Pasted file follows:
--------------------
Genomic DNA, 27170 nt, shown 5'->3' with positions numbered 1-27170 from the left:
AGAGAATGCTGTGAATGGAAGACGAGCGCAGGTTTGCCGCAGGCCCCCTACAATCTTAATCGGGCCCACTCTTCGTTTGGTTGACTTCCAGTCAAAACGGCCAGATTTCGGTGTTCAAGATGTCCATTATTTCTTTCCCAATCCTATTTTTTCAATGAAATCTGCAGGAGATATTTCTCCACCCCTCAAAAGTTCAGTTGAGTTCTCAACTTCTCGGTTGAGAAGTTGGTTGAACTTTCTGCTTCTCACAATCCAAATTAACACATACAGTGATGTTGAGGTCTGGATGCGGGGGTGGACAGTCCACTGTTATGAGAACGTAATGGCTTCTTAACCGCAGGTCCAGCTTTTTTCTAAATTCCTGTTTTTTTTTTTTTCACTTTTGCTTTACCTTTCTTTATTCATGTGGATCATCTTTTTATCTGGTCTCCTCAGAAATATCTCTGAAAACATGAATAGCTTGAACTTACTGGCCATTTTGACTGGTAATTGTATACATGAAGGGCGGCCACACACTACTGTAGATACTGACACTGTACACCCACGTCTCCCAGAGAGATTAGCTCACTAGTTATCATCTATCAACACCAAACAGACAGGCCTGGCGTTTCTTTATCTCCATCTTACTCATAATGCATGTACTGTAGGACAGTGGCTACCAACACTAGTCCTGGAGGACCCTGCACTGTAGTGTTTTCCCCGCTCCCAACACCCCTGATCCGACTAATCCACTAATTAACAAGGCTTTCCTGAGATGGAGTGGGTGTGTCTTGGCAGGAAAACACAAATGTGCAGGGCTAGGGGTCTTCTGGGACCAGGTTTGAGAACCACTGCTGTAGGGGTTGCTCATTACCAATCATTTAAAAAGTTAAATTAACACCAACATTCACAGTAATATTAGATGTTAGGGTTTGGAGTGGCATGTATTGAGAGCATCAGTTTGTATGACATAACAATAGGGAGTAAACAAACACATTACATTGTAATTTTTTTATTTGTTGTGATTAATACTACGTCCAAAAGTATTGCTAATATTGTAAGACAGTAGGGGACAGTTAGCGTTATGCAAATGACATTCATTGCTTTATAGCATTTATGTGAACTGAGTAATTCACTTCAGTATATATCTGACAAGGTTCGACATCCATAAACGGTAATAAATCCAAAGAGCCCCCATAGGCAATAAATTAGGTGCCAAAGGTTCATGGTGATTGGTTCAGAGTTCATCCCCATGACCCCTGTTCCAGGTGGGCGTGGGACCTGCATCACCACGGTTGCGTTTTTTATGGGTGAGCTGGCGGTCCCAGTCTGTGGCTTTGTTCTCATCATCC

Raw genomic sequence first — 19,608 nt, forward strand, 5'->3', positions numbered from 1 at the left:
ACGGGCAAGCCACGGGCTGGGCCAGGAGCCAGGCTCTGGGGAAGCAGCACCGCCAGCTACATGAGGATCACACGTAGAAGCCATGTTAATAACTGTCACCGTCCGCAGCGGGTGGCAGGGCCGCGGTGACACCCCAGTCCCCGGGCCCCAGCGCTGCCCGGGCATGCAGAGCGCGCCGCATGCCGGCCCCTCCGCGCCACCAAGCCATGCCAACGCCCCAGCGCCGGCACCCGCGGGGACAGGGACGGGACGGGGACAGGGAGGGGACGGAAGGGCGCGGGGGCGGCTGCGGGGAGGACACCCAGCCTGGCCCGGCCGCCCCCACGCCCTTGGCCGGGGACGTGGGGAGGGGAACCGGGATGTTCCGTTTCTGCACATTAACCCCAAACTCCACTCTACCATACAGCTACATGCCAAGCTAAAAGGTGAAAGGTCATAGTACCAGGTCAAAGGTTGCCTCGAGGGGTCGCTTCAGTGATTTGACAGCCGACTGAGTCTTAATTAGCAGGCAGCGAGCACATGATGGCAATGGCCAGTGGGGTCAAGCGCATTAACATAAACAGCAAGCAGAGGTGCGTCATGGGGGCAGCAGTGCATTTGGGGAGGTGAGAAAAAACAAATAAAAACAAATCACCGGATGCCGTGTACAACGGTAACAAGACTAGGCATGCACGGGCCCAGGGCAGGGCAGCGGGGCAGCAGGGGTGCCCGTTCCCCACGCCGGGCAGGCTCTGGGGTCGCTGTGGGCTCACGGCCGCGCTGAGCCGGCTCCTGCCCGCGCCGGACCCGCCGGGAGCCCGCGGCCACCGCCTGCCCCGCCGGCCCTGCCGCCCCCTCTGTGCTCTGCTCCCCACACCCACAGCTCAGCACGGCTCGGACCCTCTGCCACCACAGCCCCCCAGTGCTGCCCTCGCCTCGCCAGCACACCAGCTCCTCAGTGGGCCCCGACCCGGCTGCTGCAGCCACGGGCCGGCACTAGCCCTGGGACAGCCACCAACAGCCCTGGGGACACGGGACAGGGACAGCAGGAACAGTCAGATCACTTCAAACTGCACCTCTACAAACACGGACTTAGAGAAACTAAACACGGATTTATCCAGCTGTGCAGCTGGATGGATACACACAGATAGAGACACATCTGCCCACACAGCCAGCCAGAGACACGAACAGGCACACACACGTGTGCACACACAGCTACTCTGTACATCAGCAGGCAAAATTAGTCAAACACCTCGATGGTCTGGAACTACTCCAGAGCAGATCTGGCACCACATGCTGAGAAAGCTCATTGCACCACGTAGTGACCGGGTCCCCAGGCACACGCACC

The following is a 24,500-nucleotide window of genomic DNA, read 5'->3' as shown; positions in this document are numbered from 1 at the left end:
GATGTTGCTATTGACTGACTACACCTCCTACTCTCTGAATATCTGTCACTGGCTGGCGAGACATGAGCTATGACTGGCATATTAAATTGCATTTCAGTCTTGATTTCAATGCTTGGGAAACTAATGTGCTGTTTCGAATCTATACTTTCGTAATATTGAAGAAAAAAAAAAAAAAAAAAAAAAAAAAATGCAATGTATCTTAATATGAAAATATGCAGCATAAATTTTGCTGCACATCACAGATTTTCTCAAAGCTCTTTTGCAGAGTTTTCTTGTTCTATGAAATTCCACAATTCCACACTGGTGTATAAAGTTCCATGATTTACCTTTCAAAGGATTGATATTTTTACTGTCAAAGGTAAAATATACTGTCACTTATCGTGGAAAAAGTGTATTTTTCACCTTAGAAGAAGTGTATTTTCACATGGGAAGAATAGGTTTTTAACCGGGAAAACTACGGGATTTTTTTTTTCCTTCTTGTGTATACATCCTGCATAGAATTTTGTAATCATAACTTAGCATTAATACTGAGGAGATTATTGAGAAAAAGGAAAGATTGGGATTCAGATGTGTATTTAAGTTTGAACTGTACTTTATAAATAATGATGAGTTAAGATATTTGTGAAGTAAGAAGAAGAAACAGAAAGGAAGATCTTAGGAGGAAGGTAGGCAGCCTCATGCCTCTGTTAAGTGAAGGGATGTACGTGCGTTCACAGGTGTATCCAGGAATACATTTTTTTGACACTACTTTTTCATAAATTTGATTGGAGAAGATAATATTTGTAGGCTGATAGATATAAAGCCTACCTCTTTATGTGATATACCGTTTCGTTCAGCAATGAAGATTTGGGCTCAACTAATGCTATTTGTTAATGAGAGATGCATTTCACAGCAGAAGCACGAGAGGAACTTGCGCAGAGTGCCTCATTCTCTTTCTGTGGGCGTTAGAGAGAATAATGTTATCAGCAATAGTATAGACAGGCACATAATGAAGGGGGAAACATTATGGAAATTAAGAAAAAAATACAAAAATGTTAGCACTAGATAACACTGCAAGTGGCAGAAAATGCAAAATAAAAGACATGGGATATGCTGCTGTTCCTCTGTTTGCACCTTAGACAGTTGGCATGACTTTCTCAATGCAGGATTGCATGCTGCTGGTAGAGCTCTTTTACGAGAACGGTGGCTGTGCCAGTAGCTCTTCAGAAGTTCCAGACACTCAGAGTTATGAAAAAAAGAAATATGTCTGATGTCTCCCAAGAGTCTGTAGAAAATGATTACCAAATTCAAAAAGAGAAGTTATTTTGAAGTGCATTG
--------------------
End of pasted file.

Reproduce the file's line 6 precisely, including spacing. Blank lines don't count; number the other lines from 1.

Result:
GATGTTGCTATTGACTGACTACACCTCCTACTCTCTGAATATCTGTCACTGGCTGGCGAGACATGAGCTATGACTGGCATATTAAATTGCATTTCAGTCTTGATTTCAATGCTTGGGAAACTAATGTGCTGTTTCGAATCTATACTTTCGTAATATTGAAGAAAAAAAAAAAAAAAAAAAAAAAAAAATGCAATGTATCTTAATATGAAAATATGCAGCATAAATTTTGCTGCACATCACAGATTTTCTCAAAGCTCTTTTGCAGAGTTTTCTTGTTCTATGAAATTCCACAATTCCACACTGGTGTATAAAGTTCCATGATTTACCTTTCAAAGGATTGATATTTTTACTGTCAAAGGTAAAATATACTGTCACTTATCGTGGAAAAAGTGTATTTTTCACCTTAGAAGAAGTGTATTTTCACATGGGAAGAATAGGTTTTTAACCGGGAAAACTACGGGATTTTTTTTTTCCTTCTTGTGTATACATCCTGCATAGAATTTTGTAATCATAACTTAGCATTAATACTGAGGAGATTATTGAGAAAAAGGAAAGATTGGGATTCAGATGTGTATTTAAGTTTGAACTGTACTTTATAAATAATGATGAGTTAAGATATTTGTGAAGTAAGAAGAAGAAACAGAAAGGAAGATCTTAGGAGGAAGGTAGGCAGCCTCATGCCTCTGTTAAGTGAAGGGATGTACGTGCGTTCACAGGTGTATCCAGGAATACATTTTTTTGACACTACTTTTTCATAAATTTGATTGGAGAAGATAATATTTGTAGGCTGATAGATATAAAGCCTACCTCTTTATGTGATATACCGTTTCGTTCAGCAATGAAGATTTGGGCTCAACTAATGCTATTTGTTAATGAGAGATGCATTTCACAGCAGAAGCACGAGAGGAACTTGCGCAGAGTGCCTCATTCTCTTTCTGTGGGCGTTAGAGAGAATAATGTTATCAGCAATAGTATAGACAGGCACATAATGAAGGGGGAAACATTATGGAAATTAAGAAAAAAATACAAAAATGTTAGCACTAGATAACACTGCAAGTGGCAGAAAATGCAAAATAAAAGACATGGGATATGCTGCTGTTCCTCTGTTTGCACCTTAGACAGTTGGCATGACTTTCTCAATGCAGGATTGCATGCTGCTGGTAGAGCTCTTTTACGAGAACGGTGGCTGTGCCAGTAGCTCTTCAGAAGTTCCAGACACTCAGAGTTATGAAAAAAAGAAATATGTCTGATGTCTCCCAAGAGTCTGTAGAAAATGATTACCAAATTCAAAAAGAGAAGTTATTTTGAAGTGCATTG